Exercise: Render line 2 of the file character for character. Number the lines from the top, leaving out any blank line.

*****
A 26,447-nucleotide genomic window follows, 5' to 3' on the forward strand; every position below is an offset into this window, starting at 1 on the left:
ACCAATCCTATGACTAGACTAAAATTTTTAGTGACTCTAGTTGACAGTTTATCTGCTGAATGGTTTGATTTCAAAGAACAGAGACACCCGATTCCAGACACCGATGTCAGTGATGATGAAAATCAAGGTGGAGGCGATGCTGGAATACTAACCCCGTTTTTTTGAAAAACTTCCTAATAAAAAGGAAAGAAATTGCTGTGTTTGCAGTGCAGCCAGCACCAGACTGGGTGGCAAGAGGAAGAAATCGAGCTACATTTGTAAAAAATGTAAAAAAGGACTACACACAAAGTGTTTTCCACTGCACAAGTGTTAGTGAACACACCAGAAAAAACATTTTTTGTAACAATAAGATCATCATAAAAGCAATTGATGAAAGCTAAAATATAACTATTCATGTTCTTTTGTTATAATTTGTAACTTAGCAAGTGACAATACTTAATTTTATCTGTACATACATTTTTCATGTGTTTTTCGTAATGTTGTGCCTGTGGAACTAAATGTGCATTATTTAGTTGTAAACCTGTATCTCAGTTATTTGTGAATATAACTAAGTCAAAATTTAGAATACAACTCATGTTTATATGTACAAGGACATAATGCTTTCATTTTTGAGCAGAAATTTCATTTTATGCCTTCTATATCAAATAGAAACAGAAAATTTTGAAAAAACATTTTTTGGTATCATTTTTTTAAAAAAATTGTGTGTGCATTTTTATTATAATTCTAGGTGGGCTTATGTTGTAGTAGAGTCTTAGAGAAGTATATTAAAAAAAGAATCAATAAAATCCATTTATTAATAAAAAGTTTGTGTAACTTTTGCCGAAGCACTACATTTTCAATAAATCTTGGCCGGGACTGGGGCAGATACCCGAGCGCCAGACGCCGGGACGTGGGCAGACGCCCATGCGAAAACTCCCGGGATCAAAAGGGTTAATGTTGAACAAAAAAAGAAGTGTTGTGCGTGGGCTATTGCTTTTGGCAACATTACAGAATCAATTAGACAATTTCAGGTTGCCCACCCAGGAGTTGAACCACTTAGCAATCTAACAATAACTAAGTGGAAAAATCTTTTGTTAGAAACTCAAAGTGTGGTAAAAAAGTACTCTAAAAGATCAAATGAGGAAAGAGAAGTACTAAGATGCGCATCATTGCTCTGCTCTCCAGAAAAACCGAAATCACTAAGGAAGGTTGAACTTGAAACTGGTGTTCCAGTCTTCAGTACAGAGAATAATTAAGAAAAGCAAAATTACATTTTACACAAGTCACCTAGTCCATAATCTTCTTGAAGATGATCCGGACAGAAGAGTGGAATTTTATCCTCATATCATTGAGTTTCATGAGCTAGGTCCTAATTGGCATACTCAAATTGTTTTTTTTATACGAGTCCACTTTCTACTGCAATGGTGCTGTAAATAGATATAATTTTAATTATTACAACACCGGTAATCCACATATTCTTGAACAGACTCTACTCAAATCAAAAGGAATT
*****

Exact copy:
ACCAATCCTATGACTAGACTAAAATTTTTAGTGACTCTAGTTGACAGTTTATCTGCTGAATGGTTTGATTTCAAAGAACAGAGACACCCGATTCCAGACACCGATGTCAGTGATGATGAAAATCAAGGTGGAGGCGATGCTGGAATACTAACCCCGTTTTTTTGAAAAACTTCCTAATAAAAAGGAAAGAAATTGCTGTGTTTGCAGTGCAGCCAGCACCAGACTGGGTGGCAAGAGGAAGAAATCGAGCTACATTTGTAAAAAATGTAAAAAAGGACTACACACAAAGTGTTTTCCACTGCACAAGTGTTAGTGAACACACCAGAAAAAACATTTTTTGTAACAATAAGATCATCATAAAAGCAATTGATGAAAGCTAAAATATAACTATTCATGTTCTTTTGTTATAATTTGTAACTTAGCAAGTGACAATACTTAATTTTATCTGTACATACATTTTTCATGTGTTTTTCGTAATGTTGTGCCTGTGGAACTAAATGTGCATTATTTAGTTGTAAACCTGTATCTCAGTTATTTGTGAATATAACTAAGTCAAAATTTAGAATACAACTCATGTTTATATGTACAAGGACATAATGCTTTCATTTTTGAGCAGAAATTTCATTTTATGCCTTCTATATCAAATAGAAACAGAAAATTTTGAAAAAACATTTTTTGGTATCATTTTTTTAAAAAAATTGTGTGTGCATTTTTATTATAATTCTAGGTGGGCTTATGTTGTAGTAGAGTCTTAGAGAAGTATATTAAAAAAAGAATCAATAAAATCCATTTATTAATAAAAAGTTTGTGTAACTTTTGCCGAAGCACTACATTTTCAATAAATCTTGGCCGGGACTGGGGCAGATACCCGAGCGCCAGACGCCGGGACGTGGGCAGACGCCCATGCGAAAACTCCCGGGATCAAAAGGGTTAATGTTGAACAAAAAAAGAAGTGTTGTGCGTGGGCTATTGCTTTTGGCAACATTACAGAATCAATTAGACAATTTCAGGTTGCCCACCCAGGAGTTGAACCACTTAGCAATCTAACAATAACTAAGTGGAAAAATCTTTTGTTAGAAACTCAAAGTGTGGTAAAAAAGTACTCTAAAAGATCAAATGAGGAAAGAGAAGTACTAAGATGCGCATCATTGCTCTGCTCTCCAGAAAAACCGAAATCACTAAGGAAGGTTGAACTTGAAACTGGTGTTCCAGTCTTCAGTACAGAGAATAATTAAGAAAAGCAAAATTACATTTTACACAAGTCACCTAGTCCATAATCTTCTTGAAGATGATCCGGACAGAAGAGTGGAATTTTATCCTCATATCATTGAGTTTCATGAGCTAGGTCCTAATTGGCATACTCAAATTGTTTTTTTTATACGAGTCCACTTTCTACTGCAATGGTGCTGTAAATAGATATAATTTTAATTATTACAACACCGGTAATCCACATATTCTTGAACAGACTCTACTCAAATCAAAAGGAATT